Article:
Notification: Notification: Visit our COVID-19 resource center - Learn More >

Communication Practices to Use Before a Crisis Strikes

For most organizations, emergency management and alerting is daunting and the logistics are challenging.  Planning for, and incorporating a few best practices can turn a potentially disastrous situation into an inconvenient one.  We’ve put together a list of those practices every organization should implement before a crisis occurs.

The More Modalities the Merrier

“Modalities” are the different devices and communications channels available to notification managers. While it is possible in a widespread disaster some channels might be down or overloaded, sending alerts through as many channels/devices as possible increases the odds your message will get through, as it is highly unlikely all modalities will be unavailable at once.

Keep Your Contact Data Current

Don’t wait for an emergency to find out you have wrong information (e.g., phone numbers, email addresses, etc., for your intended audience). Your message may not get through, putting them and your organization at potentially greater risk.

Consider using a Self-Registration Portal through which people can add or update their own emergency contact information as often as desired. Send out notifications reminding people to update their information. Consider offering small incentives for people to provide data such as personal mobile phone numbers, home phone numbers, etc.

 Make Use of Preplanned Scenarios

You already know who must be alerted, and potentially mobilized, in response to certain situations. You also likely have an idea of the typical critical situations to which you must respond. Combining these into saved, ready-to-launch scenarios will save considerable time and effort in an actual emergency.

Extend Notification Capabilities through Integration

By integrating your emergency notification service with other business continuity/disaster recovery (BC/DR) applications and alerting tools, such as business continuity planning software, digital signage etc., you can streamline system operations and potentially reach a much larger audience even faster. Make sure your notification provider offers an Application Programming Interface (API) which allows for easy connection to third-party applications.

Make Status Updates Available

Emergencies are fluid. Make sure everyone has the latest details by sending follow-up messages or making status updates available at specified intervals. Otherwise, they may be acting upon old information, jeopardizing their own safety or hindering the response effort.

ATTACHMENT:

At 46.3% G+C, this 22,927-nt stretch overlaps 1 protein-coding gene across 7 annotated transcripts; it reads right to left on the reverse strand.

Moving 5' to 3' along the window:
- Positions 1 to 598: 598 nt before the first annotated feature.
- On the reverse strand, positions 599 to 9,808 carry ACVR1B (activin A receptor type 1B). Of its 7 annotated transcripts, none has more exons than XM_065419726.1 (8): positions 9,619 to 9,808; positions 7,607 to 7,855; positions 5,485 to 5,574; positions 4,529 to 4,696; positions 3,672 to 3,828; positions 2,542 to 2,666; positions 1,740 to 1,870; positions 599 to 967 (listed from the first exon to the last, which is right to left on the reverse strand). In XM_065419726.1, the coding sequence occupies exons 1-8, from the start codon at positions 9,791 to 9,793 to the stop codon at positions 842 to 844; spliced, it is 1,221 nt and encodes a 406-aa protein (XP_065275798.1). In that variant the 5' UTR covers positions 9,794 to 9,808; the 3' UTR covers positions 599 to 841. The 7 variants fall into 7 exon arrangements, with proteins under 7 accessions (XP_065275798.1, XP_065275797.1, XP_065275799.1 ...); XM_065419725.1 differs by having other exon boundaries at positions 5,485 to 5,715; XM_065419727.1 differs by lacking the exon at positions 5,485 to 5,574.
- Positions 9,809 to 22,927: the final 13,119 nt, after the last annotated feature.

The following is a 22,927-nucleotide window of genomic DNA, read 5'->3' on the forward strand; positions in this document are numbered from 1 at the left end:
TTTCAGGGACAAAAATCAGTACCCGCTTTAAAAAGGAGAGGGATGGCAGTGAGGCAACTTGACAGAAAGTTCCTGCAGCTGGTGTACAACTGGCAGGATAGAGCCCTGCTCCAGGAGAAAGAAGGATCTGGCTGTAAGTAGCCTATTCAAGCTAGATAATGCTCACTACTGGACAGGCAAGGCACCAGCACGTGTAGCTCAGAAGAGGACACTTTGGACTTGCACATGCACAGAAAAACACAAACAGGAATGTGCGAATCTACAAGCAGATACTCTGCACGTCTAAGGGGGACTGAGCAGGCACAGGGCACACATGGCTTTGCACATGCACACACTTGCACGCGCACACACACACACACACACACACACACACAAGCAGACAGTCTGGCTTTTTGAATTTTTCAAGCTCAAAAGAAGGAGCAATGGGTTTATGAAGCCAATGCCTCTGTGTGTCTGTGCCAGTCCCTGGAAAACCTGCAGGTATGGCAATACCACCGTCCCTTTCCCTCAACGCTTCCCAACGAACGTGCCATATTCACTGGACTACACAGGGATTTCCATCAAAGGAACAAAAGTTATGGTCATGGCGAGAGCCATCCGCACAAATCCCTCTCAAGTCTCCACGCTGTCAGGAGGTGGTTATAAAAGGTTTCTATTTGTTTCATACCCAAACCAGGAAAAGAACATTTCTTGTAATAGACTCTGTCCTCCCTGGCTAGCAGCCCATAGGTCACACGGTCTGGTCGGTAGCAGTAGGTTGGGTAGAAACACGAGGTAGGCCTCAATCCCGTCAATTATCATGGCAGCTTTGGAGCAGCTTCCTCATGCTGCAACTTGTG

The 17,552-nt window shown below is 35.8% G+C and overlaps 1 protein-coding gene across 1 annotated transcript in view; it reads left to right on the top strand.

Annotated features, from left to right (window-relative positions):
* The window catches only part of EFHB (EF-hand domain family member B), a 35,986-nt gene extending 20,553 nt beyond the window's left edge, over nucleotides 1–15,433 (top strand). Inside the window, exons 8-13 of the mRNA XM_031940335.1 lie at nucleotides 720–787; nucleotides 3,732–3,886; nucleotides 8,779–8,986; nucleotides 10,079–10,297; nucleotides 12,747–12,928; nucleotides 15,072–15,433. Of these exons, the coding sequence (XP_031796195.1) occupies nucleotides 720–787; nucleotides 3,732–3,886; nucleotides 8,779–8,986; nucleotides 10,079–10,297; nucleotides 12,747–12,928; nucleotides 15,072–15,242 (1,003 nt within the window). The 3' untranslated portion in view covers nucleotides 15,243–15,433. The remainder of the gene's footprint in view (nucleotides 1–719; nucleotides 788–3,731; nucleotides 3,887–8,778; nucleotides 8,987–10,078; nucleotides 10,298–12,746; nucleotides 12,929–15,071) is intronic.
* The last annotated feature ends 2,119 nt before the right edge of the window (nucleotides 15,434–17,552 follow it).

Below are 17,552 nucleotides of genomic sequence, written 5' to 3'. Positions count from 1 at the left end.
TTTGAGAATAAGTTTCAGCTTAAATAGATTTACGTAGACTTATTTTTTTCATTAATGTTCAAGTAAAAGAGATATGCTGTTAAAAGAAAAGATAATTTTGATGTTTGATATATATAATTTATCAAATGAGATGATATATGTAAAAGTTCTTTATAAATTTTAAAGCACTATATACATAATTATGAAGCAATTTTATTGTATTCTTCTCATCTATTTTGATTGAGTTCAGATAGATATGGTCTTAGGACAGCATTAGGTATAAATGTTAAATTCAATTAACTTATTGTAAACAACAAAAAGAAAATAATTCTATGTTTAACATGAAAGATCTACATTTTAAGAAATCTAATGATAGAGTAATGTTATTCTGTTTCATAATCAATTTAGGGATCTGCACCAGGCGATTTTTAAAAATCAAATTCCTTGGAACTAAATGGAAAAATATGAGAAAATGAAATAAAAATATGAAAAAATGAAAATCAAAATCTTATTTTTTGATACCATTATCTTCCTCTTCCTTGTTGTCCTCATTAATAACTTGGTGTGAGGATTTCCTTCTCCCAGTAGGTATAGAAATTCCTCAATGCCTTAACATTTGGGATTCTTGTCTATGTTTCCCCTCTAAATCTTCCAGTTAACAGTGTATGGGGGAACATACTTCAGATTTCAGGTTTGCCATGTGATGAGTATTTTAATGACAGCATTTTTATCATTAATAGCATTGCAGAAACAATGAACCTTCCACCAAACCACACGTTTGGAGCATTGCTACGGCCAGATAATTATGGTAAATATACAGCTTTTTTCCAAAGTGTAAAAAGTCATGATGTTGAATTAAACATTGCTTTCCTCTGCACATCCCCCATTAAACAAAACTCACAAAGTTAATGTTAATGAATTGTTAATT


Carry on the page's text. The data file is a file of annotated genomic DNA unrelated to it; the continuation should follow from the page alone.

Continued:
People Need Closure

Once the situation is resolved, activate your emergency notification service again to let people know everything is “all clear.” This simple act can help calm fears, enhance focus, improve people’s perception of the disaster management function and get your organization back on its feet even faster.

Test for Peace of Mind

If your organization has an emergency notification service in place, it’s already taken an important step toward communicating faster and more effectively in critical situations. But, if the solution is not routinely “touched,” or better yet, tested, you could still be at risk in an actual emergency. A full and repeatable test cycle will help ensure your organization’s alerting readiness.

Consider the following recommendations for testing and exercising your notification service and program:

Set a regular testing schedule and stick with it. It’s important to test your emergency notification service on a regular basis. Activate your system frequently (daily or at least weekly) with a small group of administrators or other participants. Conduct widespread exercises at least twice a year to ensure recipient familiarity with notifications and procedures.

Testing isn’t just for users.  Allow your entire alerting population, i.e., management, employees, suppliers and other stakeholders, to experience a test alert. This way, you will not catch them off guard when and if an actual emergency notification is initiated.

Think “worst-case.” Large-scale events require immediate, high-volume alerting. Know your emergency notification service can support communications with your full alerting population through a full technical analysis. Be sure to “white list” IP addresses and domains, and utilize call throttling to avoid overloading your company’s internal telephony system.

Stand ready. Have personnel on-site to observe your alerting population during an activation, particularly the full system tests. Review all feedback and make any necessary modifications to pre-defined notification scenarios, contact data, etc.